Monday, November 21, 2011

United States District Court for the District of Colorado Denies Summary Judgment in the High Street Lofts Case.

On September 26, 2011, the United States District Court for the District of Colorado issued an order that denied American Family Mutual Insurance Company’s motion for summary judgment regarding claims arising out of an alleged breach of insurance contract brought by High Street Lofts Condominium Association, Inc. (“High Street”). High St. Lofts Condo. Ass'n, Inc. v. Am. Family Mut. Ins. Co., 10-CV-02484-MSK-BNB, 2011 WL 4479120 (D. Colo. Sept. 26, 2011).
Concrete Express, Inc. began performing road repair work in May 2009 near the High Street Lofts in Boulder. That work included using tamping equipment to compact soil that allegedly created ground vibrations in the area. Shortly after the work began, representatives of High Street Lofts noticed damage to their buildings. In September 2009, High Street brought suit against Concrete Express (“CD Action”) alleging that “equipment used by Concrete Express caused extensive vibrations to travel through the ground and into the building,” which damaged High Street’s building.  Id. at *2. Thereafter High Street filed suit against American Family (“Coverage Action”) based on American Family’s denial of coverage under a business insurance policy. 
Since the CD Action had concluded, and ironically as the court pointed out, High Street’s position on causation had changed. In the CD Action, High Street had argued that vibrations from Concrete Express’ work caused the damages. In the Coverage Action, High Street argued “that the building was not damaged by vibrations at all,” but instead by “poorly performing historical foundations, disregard for geotechnical considerations,” and other causes not involving Concrete Express’ roadwork activities. Id. at *4.
American Family argued that High Street should be precluded from changing its causation argument from the CD Action to the Coverage Action because of judicial estoppel. The court dismissed this argument because it had not been proven that High Street had benefited from its previous causation theory, a necessary element of judicial estoppel.
American Family sought to exclude coverage based on: 1) an exclusion for damages caused by the negligence of a third party, and 2) an earth movement exclusion. The court quickly dismissed the first argument, as “Concrete Express’ negligence remains disputed.” Id. at *3.
The court then tackled the language of the insurance policy. The most relevant language from the policy regarding earth movement excluded coverage for the following: 
Earth sinking (other than sinkhole collapse), rising, or shifting including soil conditions which cause settling, cracking or other disarrangement of foundations or other parts of realty. Soil conditions include contraction, expansion, freezing, thawing, erosion, improperly compacted soil and the action of water underlying the ground surface.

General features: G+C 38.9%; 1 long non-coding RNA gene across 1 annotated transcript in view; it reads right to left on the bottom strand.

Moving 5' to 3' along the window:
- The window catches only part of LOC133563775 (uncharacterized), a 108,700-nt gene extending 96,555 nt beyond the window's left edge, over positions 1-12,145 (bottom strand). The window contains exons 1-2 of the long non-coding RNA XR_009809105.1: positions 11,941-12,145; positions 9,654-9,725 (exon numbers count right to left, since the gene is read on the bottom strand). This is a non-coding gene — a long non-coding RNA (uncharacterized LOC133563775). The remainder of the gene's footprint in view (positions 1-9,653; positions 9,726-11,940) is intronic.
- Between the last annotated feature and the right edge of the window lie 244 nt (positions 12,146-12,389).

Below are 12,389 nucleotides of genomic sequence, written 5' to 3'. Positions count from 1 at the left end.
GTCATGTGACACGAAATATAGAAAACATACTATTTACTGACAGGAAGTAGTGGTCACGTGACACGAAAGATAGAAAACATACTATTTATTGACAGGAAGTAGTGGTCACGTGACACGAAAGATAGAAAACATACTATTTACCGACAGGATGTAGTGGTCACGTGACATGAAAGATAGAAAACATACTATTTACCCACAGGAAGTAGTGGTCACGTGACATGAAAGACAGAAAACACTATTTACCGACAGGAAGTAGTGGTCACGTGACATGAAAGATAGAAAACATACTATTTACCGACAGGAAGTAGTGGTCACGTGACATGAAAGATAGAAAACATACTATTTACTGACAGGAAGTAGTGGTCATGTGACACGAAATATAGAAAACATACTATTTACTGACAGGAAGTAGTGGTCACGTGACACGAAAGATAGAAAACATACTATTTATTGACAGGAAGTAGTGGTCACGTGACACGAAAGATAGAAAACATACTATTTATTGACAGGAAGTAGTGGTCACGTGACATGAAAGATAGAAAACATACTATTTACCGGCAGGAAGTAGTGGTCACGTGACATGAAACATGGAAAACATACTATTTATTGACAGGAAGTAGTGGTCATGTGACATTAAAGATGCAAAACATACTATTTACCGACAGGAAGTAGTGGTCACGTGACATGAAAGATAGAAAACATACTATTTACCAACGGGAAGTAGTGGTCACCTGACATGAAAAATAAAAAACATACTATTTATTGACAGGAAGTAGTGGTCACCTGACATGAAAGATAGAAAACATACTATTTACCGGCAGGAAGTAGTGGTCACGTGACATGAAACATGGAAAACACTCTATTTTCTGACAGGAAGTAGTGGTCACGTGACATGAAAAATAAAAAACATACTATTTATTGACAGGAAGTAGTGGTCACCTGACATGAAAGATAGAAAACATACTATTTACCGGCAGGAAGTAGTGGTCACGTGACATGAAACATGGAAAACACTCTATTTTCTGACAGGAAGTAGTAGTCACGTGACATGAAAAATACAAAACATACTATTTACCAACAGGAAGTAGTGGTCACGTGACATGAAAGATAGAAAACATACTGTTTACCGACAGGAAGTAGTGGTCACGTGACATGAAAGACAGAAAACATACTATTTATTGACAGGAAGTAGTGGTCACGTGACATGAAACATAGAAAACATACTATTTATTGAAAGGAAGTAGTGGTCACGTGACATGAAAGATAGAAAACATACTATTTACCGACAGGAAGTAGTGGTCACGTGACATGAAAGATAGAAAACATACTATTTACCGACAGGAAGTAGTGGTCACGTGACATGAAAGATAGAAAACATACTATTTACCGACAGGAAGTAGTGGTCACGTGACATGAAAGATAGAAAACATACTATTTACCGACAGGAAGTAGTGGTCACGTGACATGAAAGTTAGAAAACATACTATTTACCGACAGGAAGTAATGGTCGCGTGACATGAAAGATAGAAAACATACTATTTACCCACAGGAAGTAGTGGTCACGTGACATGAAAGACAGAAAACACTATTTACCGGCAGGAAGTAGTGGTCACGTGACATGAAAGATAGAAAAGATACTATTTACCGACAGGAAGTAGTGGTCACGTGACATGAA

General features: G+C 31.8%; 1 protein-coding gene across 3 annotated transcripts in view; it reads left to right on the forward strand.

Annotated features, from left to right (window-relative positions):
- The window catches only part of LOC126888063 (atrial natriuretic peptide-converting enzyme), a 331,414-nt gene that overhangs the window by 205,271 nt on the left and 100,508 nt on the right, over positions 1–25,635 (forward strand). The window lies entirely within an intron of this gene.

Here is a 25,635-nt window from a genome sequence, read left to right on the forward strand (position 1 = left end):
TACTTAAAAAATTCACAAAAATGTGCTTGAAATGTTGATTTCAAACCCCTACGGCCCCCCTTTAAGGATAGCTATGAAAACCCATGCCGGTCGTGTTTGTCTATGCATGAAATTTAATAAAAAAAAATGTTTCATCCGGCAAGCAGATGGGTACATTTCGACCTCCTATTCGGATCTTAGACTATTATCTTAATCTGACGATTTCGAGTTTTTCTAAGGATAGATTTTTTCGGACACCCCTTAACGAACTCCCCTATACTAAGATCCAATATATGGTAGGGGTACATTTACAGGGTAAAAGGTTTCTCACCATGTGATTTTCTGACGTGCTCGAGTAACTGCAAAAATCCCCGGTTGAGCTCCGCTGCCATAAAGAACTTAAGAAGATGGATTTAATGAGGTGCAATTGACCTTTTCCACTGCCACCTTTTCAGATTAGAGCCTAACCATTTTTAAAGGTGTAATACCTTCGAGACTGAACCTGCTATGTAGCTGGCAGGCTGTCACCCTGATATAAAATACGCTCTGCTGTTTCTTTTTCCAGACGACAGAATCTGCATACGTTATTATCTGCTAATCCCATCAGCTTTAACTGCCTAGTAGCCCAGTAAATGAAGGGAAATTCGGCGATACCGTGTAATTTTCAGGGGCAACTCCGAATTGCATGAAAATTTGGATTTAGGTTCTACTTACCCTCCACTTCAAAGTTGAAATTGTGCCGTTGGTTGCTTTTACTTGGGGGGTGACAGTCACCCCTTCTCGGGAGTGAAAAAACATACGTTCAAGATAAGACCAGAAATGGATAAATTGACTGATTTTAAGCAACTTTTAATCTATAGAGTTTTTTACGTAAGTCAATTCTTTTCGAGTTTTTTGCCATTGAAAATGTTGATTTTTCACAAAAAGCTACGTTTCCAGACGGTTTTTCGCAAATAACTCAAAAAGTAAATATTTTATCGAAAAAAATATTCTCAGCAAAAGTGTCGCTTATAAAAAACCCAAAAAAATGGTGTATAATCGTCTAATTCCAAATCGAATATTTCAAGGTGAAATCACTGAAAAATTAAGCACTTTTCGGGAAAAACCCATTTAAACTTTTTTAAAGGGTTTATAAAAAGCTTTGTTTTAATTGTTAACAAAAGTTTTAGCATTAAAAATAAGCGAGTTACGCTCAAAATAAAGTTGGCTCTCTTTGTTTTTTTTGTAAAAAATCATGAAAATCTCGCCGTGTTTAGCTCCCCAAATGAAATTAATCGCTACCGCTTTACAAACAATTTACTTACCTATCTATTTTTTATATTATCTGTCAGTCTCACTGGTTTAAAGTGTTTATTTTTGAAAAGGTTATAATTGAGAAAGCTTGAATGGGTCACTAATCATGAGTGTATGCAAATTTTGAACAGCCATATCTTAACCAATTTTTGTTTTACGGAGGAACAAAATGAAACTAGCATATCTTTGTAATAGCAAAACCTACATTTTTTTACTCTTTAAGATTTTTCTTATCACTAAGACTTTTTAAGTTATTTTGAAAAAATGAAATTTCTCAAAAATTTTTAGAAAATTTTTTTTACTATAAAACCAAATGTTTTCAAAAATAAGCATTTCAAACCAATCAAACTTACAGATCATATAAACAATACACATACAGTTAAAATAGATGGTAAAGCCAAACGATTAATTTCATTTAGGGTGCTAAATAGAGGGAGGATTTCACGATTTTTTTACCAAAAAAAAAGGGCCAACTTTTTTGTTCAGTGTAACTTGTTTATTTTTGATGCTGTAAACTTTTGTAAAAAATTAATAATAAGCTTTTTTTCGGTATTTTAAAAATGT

The court, applying the “reasonable expectations doctrine” and construing ambiguity against the drafter, held that an ordinary insured might reasonably understand this “un-grammatical maze” “‘to exclude coverage for settling, cracking or other disarrangement of foundations’ of buildings when that damage results from the ‘sinking, rising, shifting, expansion, or contraction’ of earth, when that movement is caused by ‘freezing, thawing, erosion, improperly compacted soil, [or] the action of [sub-surface] water” Id. at *6 (brackets in original).
Because freezing, thawing, erosion, and sub-surface water had been eliminated as potential causes, the court analyzed the “improperly compacted soil” exclusion. The court opined that American Family could still prove that the alleged earth movement was caused by improperly compacted soil or by vibrations causing harm to improperly compacted soil; therefore, any damages to High Street’s building would be within the policy exclusion. Id. at *7. However, High Street could still prove that the soil was properly compacted at original construction and any damages, (whether from vibrations or otherwise) would avoid the earth movement exclusion. Id. This would, ironically, now require both parties to alter their causation positions to support their interests.
The court concluded that because there still was a genuine issue of material fact on the actual cause of the earth movement, the case must proceed to trial and American Family’s motion for summary judgment was denied.

For additional information regarding Colorado construction litigation, please contact David M. McLain at (303) 987-9813 or by e-mail at

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